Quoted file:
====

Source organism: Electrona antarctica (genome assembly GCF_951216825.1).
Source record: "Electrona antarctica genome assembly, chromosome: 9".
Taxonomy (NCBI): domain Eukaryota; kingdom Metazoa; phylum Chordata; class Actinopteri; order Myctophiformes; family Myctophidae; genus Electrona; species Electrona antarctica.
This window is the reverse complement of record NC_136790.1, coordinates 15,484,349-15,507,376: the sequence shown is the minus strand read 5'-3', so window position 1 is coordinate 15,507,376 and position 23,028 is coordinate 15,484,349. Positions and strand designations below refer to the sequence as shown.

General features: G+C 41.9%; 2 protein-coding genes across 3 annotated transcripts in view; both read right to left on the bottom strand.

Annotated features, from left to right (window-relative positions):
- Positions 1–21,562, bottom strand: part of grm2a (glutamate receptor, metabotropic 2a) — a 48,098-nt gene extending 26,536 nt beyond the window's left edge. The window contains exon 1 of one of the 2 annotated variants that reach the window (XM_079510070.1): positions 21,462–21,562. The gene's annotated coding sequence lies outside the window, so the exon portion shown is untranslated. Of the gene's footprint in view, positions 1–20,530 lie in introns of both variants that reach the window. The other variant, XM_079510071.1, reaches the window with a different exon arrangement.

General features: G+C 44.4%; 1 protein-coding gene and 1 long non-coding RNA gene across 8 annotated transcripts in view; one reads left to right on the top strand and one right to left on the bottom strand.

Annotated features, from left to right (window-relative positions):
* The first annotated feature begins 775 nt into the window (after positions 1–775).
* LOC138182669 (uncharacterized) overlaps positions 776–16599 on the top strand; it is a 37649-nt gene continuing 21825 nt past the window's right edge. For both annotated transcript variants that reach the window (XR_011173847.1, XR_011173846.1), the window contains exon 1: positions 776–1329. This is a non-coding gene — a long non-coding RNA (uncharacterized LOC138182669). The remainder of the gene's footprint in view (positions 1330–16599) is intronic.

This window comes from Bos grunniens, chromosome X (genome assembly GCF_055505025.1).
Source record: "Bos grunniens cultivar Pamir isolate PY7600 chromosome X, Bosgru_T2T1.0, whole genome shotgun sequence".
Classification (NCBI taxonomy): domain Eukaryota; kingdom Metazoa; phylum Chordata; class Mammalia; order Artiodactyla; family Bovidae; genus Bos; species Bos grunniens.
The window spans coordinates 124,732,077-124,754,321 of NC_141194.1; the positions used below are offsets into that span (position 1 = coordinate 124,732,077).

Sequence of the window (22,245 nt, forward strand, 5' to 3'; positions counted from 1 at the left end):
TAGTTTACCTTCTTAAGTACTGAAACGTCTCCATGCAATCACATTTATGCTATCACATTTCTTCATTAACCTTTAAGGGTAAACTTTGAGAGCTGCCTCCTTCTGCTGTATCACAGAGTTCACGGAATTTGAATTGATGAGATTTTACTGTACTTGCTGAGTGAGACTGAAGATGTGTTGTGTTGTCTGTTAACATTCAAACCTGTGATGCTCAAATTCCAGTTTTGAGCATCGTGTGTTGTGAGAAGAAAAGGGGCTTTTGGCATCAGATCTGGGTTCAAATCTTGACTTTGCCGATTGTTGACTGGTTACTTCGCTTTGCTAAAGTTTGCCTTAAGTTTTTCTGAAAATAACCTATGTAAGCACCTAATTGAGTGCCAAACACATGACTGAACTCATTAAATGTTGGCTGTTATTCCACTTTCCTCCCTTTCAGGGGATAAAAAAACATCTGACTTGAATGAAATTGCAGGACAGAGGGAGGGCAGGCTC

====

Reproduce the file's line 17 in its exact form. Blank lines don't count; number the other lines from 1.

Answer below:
TAGTTTACCTTCTTAAGTACTGAAACGTCTCCATGCAATCACATTTATGCTATCACATTTCTTCATTAACCTTTAAGGGTAAACTTTGAGAGCTGCCTCCTTCTGCTGTATCACAGAGTTCACGGAATTTGAATTGATGAGATTTTACTGTACTTGCTGAGTGAGACTGAAGATGTGTTGTGTTGTCTGTTAACATTCAAACCTGTGATGCTCAAATTCCAGTTTTGAGCATCGTGTGTTGTGAGAAGAAAAGGGGCTTTTGGCATCAGATCTGGGTTCAAATCTTGACTTTGCCGATTGTTGACTGGTTACTTCGCTTTGCTAAAGTTTGCCTTAAGTTTTTCTGAAAATAACCTATGTAAGCACCTAATTGAGTGCCAAACACATGACTGAACTCATTAAATGTTGGCTGTTATTCCACTTTCCTCCCTTTCAGGGGATAAAAAAACATCTGACTTGAATGAAATTGCAGGACAGAGGGAGGGCAGGCTC